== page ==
ACO Student Seminar
Friday, September 25, 2015 - 1:00pm
1 hour (actually 50 minutes)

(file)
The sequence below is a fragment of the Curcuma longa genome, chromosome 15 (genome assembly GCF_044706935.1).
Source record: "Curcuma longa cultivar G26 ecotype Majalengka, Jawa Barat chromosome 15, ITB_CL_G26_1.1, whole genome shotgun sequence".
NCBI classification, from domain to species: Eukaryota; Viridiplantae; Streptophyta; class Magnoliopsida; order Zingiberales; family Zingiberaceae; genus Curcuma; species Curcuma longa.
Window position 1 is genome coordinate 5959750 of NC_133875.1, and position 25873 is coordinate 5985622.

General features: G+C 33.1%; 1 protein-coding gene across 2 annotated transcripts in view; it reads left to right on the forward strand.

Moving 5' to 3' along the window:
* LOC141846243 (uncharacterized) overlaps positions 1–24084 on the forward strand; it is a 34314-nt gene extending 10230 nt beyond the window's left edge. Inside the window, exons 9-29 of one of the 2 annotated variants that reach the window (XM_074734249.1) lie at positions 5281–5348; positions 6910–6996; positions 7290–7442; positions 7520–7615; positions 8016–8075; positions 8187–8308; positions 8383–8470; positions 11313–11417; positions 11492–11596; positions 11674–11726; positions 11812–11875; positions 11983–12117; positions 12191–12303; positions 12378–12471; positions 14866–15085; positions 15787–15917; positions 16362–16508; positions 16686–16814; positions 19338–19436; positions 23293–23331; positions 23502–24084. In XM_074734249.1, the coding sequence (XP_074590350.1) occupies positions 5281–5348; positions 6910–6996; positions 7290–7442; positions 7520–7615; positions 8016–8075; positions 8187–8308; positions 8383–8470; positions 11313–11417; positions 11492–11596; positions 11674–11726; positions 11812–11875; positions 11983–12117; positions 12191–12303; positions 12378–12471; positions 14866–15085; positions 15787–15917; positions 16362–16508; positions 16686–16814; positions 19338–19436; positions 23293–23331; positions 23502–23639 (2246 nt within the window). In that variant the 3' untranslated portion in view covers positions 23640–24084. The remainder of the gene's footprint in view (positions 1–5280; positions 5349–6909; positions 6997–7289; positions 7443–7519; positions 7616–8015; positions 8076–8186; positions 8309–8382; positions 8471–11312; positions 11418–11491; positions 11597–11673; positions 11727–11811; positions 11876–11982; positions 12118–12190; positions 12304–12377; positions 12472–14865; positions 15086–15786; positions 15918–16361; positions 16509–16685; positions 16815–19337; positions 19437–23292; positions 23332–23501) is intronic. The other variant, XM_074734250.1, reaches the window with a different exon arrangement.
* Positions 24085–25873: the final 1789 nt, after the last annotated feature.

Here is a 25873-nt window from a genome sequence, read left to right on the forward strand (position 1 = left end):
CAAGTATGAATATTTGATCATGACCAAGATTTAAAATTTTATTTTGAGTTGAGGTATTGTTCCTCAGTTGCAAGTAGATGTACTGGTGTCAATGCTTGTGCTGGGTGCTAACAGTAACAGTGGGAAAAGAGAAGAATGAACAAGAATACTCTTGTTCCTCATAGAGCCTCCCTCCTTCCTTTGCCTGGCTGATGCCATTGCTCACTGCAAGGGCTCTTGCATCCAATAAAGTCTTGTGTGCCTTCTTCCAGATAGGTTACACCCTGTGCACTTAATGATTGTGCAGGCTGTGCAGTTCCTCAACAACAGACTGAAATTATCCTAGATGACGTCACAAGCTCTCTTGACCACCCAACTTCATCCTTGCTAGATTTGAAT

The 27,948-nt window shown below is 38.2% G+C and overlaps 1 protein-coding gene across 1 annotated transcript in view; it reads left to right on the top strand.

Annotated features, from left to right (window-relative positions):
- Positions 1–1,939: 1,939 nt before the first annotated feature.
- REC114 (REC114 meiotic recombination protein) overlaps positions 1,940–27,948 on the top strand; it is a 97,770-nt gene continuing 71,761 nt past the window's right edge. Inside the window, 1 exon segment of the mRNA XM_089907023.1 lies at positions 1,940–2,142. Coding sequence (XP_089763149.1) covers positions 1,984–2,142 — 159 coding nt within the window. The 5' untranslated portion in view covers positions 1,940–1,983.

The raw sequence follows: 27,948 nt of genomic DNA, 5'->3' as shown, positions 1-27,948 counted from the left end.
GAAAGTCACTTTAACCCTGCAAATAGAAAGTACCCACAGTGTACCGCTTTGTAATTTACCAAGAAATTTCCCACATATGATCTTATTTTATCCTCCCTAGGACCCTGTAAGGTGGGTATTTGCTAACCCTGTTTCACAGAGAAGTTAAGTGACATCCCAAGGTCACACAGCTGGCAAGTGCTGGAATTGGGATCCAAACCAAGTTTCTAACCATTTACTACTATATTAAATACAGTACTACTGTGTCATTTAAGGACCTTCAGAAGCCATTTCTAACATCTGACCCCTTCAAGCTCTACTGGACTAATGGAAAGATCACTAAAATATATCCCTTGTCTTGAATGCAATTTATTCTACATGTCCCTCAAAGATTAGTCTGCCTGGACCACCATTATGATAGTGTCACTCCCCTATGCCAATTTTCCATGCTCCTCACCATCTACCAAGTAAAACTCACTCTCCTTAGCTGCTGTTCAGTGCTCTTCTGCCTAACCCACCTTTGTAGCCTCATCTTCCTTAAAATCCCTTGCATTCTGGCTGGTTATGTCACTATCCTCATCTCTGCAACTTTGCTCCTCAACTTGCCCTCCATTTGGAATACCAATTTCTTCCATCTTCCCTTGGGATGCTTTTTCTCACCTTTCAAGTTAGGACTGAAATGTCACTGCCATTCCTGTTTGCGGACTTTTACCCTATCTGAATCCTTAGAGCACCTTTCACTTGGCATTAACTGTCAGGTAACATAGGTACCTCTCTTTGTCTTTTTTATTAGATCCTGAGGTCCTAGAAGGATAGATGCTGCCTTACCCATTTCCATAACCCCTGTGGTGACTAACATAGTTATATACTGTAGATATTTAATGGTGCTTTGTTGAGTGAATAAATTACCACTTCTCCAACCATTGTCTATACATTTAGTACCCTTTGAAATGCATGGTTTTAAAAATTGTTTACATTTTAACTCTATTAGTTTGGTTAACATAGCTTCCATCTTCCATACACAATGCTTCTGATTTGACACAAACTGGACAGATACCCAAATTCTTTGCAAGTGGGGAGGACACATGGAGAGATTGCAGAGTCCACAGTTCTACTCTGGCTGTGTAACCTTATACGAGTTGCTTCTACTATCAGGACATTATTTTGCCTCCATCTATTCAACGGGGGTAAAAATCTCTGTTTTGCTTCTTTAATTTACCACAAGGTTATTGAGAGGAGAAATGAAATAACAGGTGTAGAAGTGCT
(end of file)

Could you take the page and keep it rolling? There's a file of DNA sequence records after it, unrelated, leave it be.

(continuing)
Many statistical physics models are defined on an infinite lattice by taking appropriate limits of the model on finite lattice regions. A key consideration is which boundary to use when taking these limits, since the boundary can have significant influence on properties of the limit. Fixed boundary conditions assume that the boundary cells are given a fixed assignment, and free boundary conditions allow these cells to vary, taking the union of all possible fixed boundaries. It is known that these two boundary conditions can cause significant differences in physical properties, such as whether there is a phase transition, as well as computational properties, including whether local Markov chain algorithms used to sample and approximately count are efficient. We consider configurations with free or partially free boundary conditions and show that by randomly extending the boundary by a few layers, choosing among only a constant number of allowable extensions, we can generalize the arguments used in the fixed boundary setting to infer bounds on the mixing time for free boundaries. We demonstrate this principled approach using randomized extensions for 3-colorings of regions of Z2 and lozenge tilings of regions of the triangle lattice, building on arguments for the fixed boundary cases due to Luby et.al. Our approach yields an efficient algorithm for sampling free boundary 3-colorings of regions with one reflex corner, the first result to efficiently sample free boundary 3-colorings of any nonconvex region. We also consider self-reducibility of free boundary 3-colorings of rectangles, and show our algorithm can be used to approximately count the number of free-boundary 3-colorings of a rectangle.